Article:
scope, it “does not yield automatic affirmance.”
Lamb, 847 F.2d at 701.
contrast to the deferential review accorded the
Commissioner's factual findings, “conclusions of
law, including applicable review standards, are not presumed
valid” and are subject to de novo review.
Martin, 894 F.2d at 1529. The Commissioner's
failure to “apply the correct legal standards or to
provide the reviewing court with sufficient basis for a
determination that proper legal principles have been
followed” requires reversal. Id.
STATUTORY AND REGULATORY FRAMEWORK
qualify for disability benefits, a claimant must show the
“inability to engage in any substantial gainful
activity by reason of any medically determinable physical or
mental impairment which can be expected to result in death or
which has lasted or can be expected to last for a continuous
period of not less than twelve months.” 42 U.S.C.
§ 423(d)(1)(A); 42 U.S.C. § 416(i)(1). A physical
or mental impairment is “an impairment that results
from anatomical, physiological, or psychological
abnormalities which are demonstrated by medically acceptable
clinical and laboratory diagnostic techniques.” 42
U.S.C. § 423(d)(3).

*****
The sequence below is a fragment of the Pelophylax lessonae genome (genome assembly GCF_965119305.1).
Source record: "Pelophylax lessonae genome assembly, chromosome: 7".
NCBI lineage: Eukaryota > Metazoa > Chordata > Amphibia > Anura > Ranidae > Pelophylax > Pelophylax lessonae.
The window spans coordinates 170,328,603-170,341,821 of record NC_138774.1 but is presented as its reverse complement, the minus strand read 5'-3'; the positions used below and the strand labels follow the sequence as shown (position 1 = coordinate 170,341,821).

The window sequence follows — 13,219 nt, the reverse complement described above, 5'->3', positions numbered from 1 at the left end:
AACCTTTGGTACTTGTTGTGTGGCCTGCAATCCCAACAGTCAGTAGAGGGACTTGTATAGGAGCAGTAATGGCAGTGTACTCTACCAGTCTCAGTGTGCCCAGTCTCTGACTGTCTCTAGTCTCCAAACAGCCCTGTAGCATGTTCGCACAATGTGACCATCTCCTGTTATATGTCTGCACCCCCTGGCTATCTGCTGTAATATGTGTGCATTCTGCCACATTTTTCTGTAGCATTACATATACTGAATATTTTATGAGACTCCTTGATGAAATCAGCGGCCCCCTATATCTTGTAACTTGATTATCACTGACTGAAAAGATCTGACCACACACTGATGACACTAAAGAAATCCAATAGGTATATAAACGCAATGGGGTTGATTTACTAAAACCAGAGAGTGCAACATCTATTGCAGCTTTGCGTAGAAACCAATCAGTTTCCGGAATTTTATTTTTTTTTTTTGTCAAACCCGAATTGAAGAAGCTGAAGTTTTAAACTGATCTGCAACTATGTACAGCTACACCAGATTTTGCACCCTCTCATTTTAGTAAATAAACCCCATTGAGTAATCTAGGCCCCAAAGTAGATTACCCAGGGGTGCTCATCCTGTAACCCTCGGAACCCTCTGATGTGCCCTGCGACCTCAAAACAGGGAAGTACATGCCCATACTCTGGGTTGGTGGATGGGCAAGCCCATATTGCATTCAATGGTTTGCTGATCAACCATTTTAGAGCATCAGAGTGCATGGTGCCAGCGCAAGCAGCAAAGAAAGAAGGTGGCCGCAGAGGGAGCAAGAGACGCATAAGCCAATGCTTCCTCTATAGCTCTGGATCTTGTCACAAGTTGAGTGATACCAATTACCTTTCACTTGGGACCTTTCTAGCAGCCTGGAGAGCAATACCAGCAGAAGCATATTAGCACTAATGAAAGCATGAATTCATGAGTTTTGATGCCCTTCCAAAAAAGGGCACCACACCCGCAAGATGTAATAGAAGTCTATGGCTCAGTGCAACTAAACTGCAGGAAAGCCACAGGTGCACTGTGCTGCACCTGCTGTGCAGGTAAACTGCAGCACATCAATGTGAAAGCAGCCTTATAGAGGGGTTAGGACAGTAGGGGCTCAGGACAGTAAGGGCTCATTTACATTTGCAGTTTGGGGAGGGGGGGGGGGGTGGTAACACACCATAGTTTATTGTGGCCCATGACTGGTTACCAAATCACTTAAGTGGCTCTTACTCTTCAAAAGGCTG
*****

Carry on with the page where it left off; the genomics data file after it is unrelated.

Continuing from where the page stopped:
of disability under the Social Security Act requires a
five-step analysis. 20 C.F.R. § 404.1520(a).
Specifically, the ALJ must determine in sequence:
(1) whether the claimant is currently unemployed;
(2) whether the claimant has a severe impairment;
(3) whether the impairment meets or equals one listed by the
(4) whether the claimant is unable to perform his or her past
(5) whether the claimant is unable to perform any work in the
See McDaniel v. Bowen, 800 F.2d 1026, 1030 (11th
Cir. 1986). “An affirmative answer to any of the above
questions leads either to the next question, or, on steps
three and five, to a finding of disability. A negative answer
to any question, other than step three, leads to a
determination of ‘not disabled.'”
Id. (citing 20 C.F.R. § 416.920(a)-(f)).
“Once [a] finding is made that a claimant cannot return
to prior work the burden of proof shifts to the Secretary to
show other work the claimant can do.” Foote v.
Chater, 67 F.3d 1553, 1559 (11th Cir. 1995). However,
the claimant ultimately bears the burden of proving that she
is disabled, and, “consequently he is responsible for
producing evidence in support of his claim.” See,
e.g., Ellison v. Barnhart, 355 F.3d 1272, 1276
(11th Cir. 2003) (citing 20 C.F.R. § 416.945(a), (c)).
precludes an award of benefits when drug or alcohol abuse is
a contributing factor material to the finding of disability.
See 42 U.S.C. § 423(d)(2)(C); 20 C.F.R. §
404.1525. Thus, if a claimant is found disabled and medical
evidence of substance abuse exists, the ALJ must determine
whether the substance abuse is a contributing factor to the
finding of disability. 20 C.F.R. § 404.1535(a). To do
so, the ALJ must evaluate which of the claimant's
physical and mental limitations would remain if he stopped
using drugs or alcohol and then decide whether any of those
remaining limitations would be disabling. Id. at